Kentucky basketball coach John Calipari used to coach at the University of Massachusetts and one of his former players and later an assistant coach, Derek Kellogg, is now the head coach there. Calipari told USA Today that Kellogg reached out to him to discuss how to handle the public coming out of Derrick Gordon, the first openly gay Division I men's player.

Q: Your former player and colleague, UMass coach Derek Kellogg, recently stood behind Division I's first openly gay player, Derrick Gordon, when he came out to the public last week. What would you have done in Derek's shoes and in your opinion, do you expect there to be more gay student-athletes who reveal themselves?
A: Derek approached me on how to handle the situation and the first thing I told him was, 'You've gotta praise this kid for his courage.' It takes a lot of courage to do something like that. What does it all mean? I don't know. I do know about diversity in basketball, and our sport seems ahead of the curve on those kind of things. I had a family ask me 12-15 years ago how many white players I had and how many black players I had on my team. I didn't even know. I was proud of how Derek handled it. There's going to be backlash for (Gordon) but at the end of the day it should be about basketball."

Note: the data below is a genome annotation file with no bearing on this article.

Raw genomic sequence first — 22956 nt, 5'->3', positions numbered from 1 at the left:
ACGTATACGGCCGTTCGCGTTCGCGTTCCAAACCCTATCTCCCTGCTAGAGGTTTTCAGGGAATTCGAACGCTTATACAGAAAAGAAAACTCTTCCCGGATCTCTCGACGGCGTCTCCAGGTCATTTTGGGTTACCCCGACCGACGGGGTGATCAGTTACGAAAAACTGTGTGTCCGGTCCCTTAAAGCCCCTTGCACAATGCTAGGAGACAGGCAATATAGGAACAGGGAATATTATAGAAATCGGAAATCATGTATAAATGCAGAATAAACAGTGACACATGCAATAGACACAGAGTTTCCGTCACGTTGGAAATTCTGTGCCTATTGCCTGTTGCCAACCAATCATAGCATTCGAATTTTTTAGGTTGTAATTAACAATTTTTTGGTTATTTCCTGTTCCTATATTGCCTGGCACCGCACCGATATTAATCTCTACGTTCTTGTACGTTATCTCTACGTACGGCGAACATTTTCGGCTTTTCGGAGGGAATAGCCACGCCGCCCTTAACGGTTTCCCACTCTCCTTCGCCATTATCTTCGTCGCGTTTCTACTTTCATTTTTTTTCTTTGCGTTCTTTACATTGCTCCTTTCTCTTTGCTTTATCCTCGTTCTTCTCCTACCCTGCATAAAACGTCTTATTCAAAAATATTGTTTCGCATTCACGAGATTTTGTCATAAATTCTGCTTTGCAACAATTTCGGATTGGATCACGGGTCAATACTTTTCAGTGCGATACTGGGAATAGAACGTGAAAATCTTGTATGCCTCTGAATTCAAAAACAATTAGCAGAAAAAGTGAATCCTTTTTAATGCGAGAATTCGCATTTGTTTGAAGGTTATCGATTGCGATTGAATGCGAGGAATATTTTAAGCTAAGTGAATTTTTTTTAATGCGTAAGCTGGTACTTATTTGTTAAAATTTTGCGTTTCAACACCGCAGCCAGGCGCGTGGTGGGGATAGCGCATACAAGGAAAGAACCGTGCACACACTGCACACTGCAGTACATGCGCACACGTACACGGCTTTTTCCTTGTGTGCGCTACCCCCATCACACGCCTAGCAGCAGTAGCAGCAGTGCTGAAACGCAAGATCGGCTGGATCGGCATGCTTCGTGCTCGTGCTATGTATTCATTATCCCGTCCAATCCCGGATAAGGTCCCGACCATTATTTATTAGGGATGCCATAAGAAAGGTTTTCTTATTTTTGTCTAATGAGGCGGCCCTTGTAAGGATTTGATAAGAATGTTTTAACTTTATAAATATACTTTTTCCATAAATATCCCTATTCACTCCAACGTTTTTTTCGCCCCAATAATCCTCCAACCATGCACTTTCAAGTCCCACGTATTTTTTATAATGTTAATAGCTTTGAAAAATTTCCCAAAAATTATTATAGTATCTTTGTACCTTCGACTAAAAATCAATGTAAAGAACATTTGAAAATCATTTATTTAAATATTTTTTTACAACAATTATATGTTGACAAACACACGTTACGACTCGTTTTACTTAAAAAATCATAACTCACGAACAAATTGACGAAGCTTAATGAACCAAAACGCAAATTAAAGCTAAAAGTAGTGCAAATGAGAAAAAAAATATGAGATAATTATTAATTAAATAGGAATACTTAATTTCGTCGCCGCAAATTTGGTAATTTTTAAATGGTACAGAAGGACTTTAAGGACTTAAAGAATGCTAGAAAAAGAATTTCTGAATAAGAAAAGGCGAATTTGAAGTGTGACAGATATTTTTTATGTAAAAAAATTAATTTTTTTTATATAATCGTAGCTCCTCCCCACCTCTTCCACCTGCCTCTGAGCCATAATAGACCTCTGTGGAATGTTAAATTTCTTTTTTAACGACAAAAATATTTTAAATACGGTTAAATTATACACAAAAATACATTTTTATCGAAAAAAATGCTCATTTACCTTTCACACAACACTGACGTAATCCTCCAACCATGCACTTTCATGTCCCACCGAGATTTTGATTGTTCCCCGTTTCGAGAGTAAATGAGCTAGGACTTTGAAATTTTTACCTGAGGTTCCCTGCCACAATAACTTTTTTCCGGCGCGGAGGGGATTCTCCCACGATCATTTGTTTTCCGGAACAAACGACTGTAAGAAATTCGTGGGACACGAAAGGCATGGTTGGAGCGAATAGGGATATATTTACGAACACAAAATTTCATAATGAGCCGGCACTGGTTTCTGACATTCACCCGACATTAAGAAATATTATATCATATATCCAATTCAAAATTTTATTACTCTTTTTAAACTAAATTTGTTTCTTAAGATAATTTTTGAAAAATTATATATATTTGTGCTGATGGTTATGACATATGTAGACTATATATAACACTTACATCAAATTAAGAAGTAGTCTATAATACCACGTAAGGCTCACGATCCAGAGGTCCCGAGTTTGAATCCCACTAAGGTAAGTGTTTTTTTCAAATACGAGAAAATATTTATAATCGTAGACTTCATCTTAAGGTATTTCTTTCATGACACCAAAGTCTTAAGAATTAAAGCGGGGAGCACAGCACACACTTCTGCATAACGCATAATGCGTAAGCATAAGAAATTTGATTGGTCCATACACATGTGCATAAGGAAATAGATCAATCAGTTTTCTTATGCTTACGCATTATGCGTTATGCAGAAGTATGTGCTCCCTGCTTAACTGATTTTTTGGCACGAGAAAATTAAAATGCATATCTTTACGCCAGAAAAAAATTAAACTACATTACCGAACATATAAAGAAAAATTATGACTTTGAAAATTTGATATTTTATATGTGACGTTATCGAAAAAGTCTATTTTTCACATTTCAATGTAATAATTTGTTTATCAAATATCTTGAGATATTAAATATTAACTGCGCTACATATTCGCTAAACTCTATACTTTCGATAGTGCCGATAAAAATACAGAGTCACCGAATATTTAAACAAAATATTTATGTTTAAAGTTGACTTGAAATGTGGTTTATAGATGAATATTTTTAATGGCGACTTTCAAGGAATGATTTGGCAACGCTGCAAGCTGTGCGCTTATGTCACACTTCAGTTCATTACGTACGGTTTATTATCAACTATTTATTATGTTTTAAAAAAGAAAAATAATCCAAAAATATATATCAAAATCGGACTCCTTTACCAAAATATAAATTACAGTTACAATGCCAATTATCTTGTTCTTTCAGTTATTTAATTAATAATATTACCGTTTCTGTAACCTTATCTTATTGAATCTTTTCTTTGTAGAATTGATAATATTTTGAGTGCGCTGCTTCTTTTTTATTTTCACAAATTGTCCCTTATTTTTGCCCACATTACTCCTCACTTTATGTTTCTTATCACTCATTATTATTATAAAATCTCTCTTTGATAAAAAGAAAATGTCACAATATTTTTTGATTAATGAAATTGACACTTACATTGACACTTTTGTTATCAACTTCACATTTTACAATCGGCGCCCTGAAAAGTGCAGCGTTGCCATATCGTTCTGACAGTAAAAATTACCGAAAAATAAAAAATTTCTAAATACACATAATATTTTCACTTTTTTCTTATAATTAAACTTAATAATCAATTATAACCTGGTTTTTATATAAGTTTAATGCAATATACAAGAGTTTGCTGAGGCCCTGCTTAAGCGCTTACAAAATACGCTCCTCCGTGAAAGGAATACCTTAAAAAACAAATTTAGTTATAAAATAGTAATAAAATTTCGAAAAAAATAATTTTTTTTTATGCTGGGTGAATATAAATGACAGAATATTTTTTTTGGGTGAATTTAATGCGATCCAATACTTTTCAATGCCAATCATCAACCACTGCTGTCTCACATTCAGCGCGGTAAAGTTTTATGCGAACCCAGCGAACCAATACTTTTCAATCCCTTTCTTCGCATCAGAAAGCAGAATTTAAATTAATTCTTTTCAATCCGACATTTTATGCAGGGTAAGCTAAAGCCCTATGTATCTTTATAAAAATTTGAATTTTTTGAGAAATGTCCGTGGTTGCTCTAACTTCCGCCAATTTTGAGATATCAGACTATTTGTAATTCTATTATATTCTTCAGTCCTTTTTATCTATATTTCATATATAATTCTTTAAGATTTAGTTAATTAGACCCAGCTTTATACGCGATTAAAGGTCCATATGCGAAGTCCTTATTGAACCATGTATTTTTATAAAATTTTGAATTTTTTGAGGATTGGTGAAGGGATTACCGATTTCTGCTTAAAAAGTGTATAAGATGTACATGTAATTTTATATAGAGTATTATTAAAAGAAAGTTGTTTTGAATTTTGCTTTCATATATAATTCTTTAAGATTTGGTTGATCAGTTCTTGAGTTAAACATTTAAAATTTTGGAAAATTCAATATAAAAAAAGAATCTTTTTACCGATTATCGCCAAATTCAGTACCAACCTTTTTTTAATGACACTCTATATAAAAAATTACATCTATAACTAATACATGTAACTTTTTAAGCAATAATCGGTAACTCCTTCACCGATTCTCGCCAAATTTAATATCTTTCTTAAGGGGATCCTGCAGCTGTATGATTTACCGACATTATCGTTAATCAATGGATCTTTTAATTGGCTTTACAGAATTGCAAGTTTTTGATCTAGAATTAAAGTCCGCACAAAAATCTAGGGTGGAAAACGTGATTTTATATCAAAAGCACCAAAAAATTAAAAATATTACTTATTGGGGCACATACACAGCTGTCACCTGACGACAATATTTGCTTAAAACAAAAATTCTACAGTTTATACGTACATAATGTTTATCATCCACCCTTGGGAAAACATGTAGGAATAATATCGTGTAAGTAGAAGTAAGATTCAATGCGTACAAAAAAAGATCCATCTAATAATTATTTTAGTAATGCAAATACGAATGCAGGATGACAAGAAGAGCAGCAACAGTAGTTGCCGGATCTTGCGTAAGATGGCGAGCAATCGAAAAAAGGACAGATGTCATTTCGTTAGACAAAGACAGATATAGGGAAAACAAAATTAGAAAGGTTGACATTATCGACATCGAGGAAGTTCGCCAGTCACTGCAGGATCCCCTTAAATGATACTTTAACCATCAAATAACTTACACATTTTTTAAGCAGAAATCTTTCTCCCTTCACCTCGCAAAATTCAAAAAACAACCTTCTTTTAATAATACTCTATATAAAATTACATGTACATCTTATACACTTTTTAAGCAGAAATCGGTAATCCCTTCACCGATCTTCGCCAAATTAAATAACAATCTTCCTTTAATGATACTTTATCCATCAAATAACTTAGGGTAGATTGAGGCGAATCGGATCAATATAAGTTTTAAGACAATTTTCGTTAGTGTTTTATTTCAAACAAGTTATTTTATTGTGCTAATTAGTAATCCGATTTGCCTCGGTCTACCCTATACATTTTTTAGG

I hope Calipari is wrong about Gordon facing a backlash, but admire the words he used. He's all about winning and I have no doubt he would react the same way to a gay Kentucky player.

Meanwhile, 1,500 UMass students marched in solidarity with Gordon and LGBT students on campus in response to a protest from five members of the anti-gay Westboro Bapist Church. I found this detail most amusing:

Seven students stripped to their underwear or Speedo swimsuits despite the chill. Senior Alex Kneemonkey said the message was "we're secure in ourselves," he said. Speedos, he said, represent what's considered gay.